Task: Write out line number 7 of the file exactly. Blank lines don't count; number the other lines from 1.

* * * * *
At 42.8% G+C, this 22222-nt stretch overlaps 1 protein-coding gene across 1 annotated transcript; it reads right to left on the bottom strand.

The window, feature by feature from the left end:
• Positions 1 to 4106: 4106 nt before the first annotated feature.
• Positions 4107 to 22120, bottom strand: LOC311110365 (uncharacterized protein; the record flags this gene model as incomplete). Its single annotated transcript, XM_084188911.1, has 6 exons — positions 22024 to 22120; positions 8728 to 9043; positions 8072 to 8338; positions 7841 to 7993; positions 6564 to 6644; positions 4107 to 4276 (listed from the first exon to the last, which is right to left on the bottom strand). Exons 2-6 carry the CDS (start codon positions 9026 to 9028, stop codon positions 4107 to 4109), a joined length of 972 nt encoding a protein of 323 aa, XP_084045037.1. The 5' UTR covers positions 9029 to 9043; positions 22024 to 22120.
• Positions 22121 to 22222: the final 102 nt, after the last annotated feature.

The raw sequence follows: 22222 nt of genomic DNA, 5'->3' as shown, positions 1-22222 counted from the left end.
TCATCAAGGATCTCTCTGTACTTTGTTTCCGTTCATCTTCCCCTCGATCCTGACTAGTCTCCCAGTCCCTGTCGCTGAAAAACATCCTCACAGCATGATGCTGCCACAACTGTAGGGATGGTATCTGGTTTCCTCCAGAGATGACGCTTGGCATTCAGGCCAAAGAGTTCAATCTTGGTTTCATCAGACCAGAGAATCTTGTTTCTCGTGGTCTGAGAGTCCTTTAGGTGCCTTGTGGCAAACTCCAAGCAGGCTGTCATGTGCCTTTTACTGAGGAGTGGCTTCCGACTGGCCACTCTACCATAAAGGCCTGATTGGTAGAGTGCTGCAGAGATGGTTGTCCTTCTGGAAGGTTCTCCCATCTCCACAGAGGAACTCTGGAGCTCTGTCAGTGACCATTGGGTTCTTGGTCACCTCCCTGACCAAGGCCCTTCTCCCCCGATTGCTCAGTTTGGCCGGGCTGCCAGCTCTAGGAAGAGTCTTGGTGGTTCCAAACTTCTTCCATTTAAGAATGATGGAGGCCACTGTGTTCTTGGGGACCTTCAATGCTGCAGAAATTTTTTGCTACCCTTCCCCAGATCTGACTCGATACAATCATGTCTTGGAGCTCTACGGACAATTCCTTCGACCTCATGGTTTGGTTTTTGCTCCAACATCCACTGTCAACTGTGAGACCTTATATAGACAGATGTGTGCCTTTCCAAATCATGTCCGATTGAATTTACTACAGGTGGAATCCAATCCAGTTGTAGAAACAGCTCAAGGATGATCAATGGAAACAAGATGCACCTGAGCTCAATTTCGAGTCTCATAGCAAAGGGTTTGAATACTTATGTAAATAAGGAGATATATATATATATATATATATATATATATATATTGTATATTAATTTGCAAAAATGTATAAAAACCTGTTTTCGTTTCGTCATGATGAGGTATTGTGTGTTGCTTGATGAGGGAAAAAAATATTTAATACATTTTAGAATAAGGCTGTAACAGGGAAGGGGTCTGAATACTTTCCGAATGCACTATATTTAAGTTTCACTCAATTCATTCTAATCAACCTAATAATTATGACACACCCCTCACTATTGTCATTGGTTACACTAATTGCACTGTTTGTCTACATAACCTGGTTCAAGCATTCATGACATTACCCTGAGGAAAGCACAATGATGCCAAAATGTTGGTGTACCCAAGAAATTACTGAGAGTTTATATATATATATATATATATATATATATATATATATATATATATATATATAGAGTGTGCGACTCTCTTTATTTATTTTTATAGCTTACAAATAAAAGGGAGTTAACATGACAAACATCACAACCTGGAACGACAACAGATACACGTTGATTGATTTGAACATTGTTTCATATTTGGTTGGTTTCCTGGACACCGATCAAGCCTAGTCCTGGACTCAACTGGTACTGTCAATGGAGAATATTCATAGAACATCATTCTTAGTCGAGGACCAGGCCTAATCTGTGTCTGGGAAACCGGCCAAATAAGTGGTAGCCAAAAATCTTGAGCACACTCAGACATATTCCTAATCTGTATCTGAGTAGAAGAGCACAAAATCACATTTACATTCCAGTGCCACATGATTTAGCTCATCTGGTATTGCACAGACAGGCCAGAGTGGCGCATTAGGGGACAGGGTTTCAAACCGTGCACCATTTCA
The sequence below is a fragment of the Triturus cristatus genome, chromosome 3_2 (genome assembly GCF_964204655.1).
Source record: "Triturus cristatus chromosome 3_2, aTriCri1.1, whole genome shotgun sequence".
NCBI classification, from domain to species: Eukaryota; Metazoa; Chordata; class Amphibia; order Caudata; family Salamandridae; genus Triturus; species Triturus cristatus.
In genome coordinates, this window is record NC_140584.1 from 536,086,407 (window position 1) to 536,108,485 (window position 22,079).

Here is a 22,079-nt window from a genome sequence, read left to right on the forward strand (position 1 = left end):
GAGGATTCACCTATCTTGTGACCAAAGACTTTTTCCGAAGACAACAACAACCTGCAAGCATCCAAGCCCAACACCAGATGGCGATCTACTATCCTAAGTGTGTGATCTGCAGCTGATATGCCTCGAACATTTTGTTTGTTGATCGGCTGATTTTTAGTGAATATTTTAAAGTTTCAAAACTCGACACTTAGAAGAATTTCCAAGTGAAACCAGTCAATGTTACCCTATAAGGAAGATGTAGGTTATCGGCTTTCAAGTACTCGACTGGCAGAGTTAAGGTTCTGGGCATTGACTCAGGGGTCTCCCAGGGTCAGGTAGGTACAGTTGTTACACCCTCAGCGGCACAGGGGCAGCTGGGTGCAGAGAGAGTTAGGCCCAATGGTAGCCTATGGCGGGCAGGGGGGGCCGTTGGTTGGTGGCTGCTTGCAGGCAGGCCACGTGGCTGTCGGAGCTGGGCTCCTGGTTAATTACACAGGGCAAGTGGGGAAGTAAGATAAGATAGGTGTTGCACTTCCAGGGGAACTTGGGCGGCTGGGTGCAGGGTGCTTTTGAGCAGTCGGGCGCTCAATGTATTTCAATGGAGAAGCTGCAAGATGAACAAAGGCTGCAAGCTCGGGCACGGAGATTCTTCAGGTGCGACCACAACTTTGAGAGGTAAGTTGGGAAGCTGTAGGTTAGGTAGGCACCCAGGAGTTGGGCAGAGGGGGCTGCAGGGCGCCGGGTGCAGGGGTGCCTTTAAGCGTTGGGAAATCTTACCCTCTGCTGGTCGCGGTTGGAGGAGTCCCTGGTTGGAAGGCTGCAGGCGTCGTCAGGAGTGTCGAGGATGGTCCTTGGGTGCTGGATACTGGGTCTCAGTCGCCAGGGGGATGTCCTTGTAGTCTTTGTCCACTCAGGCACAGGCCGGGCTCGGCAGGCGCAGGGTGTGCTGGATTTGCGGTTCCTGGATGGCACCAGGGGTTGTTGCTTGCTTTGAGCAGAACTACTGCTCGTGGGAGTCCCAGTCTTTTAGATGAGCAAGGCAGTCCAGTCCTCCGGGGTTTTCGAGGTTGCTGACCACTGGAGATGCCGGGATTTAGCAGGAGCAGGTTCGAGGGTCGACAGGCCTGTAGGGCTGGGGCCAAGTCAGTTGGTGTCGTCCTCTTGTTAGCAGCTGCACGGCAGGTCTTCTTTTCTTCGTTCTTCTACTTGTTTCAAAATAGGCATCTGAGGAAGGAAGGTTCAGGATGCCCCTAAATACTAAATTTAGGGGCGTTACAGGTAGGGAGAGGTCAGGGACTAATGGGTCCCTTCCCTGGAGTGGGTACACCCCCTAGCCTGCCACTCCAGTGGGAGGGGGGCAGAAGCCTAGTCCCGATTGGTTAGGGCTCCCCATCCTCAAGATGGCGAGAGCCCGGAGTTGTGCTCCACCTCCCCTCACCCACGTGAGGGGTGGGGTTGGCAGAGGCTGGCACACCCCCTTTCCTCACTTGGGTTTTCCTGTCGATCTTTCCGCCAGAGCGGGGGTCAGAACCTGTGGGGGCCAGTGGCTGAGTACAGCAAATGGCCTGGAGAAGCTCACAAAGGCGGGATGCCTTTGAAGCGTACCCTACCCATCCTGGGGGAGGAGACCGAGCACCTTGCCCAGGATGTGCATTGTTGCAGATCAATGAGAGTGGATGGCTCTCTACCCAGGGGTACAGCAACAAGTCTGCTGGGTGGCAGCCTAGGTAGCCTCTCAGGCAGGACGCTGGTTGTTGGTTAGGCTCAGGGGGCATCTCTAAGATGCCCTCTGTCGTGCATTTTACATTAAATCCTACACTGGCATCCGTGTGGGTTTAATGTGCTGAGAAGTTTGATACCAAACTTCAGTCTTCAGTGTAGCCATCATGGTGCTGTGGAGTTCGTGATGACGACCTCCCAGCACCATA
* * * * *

TCATCAAGGATCTCTCTGTACTTTGTTTCCGTTCATCTTCCCCTCGATCCTGACTAGTCTCCCAGTCCCTGTCGCTGAAAAACATCCTCACAGCATGATGCTGCCACAACTGTAGGGATGGTATCTGGTTTCCTCCAGAGATGACGCTTGGCATTCAGGCCAAAGAGTTCAATCTTGGTTTCATCAGACCAGAGAATCTTGTTTCTCGTGGTCTGAGAGTCCTTTAGGTGCCTTGTGGCAAACTCCAAGCAGGCTGTCATGTGCCTTTTACTGAGGAGTGGCTTCCGACTGGCCACTCTACCATAAAGGCCTGATTGGTAGAGTGCTGCAGAGATGGTTGTCCTTCTGGAAGGTTCTCCCATCTCCACAGAGGAACTCTGGAGCTCTGTCAGTGACCATTGGGTTCTTGGTCACCTCCCTGACCAAGGCCCTTCTCCCCCGATTGCTCAGTTTGGCCGGGCTGCCAGCTCTAGGAAGAGTCTTGGTGGTTCCAAACTTCTTCCATTTAAGAATGATGGAGGCCACTGTGTTCTTGGGGACCTTCAATGCTGCAGAAATTTTTTGCTACCCTTCCCCAGATCTGACTCGATACAATCATGTCTTGGAGCTCTACGGACAATTCCTTCGACCTCATGGTTTGGTTTTTGCTCCAACATCCACTGTCAACTGTGAGACCTTATATAGACAGATGTGTGCCTTTCCAAATCATGTCCGATTGAATTTACTACAGGTGGAATCCAATCCAGTTGTAGAAACAGCTCAAGGATGATCAATGGAAACAAGATGCACCTGAGCTCAATTTCGAGTCTCATAGCAAAGGGTTTGAATACTTATGTAAATAAGGAGATATATATATATATATATATATATATATATATATTGTATATTAATTTGCAAAAATGTATAAAAACCTGTTTTCGTTTCGTCATGATGAGGTATTGTGTGTTGCTTGATGAGGGAAAAAAATATTTAATACATTTTAGAATAAGGCTGTAACAGGGAAGGGGTCTGAATACTTTCCGAATGCACTATATTTAAGTTTCACTCAATTCATTCTAATCAACCTAATAATTATGACACACCCCTCACTATTGTCATTGGTTACACTAATTGCACTGTTTGTCTACATAACCTGGTTCAAGCATTCATGACATTACCCTGAGGAAAGCACAATGATGCCAAAATGTTGGTGTACCCAAGAAATTACTGAGAGTTTATATATATATATATATATATATATATATATATATATATATATATATATATAGAGTGTGCGACTCTCTTTATTTATTTTTATAGCTTACAAATAAAAGGGAGTTAACATGACAAACATCACAACCTGGAACGACAACAGATACACGTTGATTGATTTGAACATTGTTTCATATTTGGTTGGTTTCCTGGACACCGATCAAGCCTAGTCCTGGACTCAACTGGTACTGTCAATGGAGAATATTCATAGAACATCATTCTTAGTCGAGGACCAGGCCTAATCTGTGTCTGGGAAACCGGCCAAATAAGTGGTAGCCAAAAATCTTGAGCACACTCAGACATATTCCTAATCTGTATCTGAGTAGAAGAGCACAAAATCACATTTACATTCCAGTGCCACATGATTTAGCTCATCTGGTATTGCACAGACAGGCCAGAGTGGCGCATTAGGGGACAGGGTTTCAAACCGTGCACCATTTCA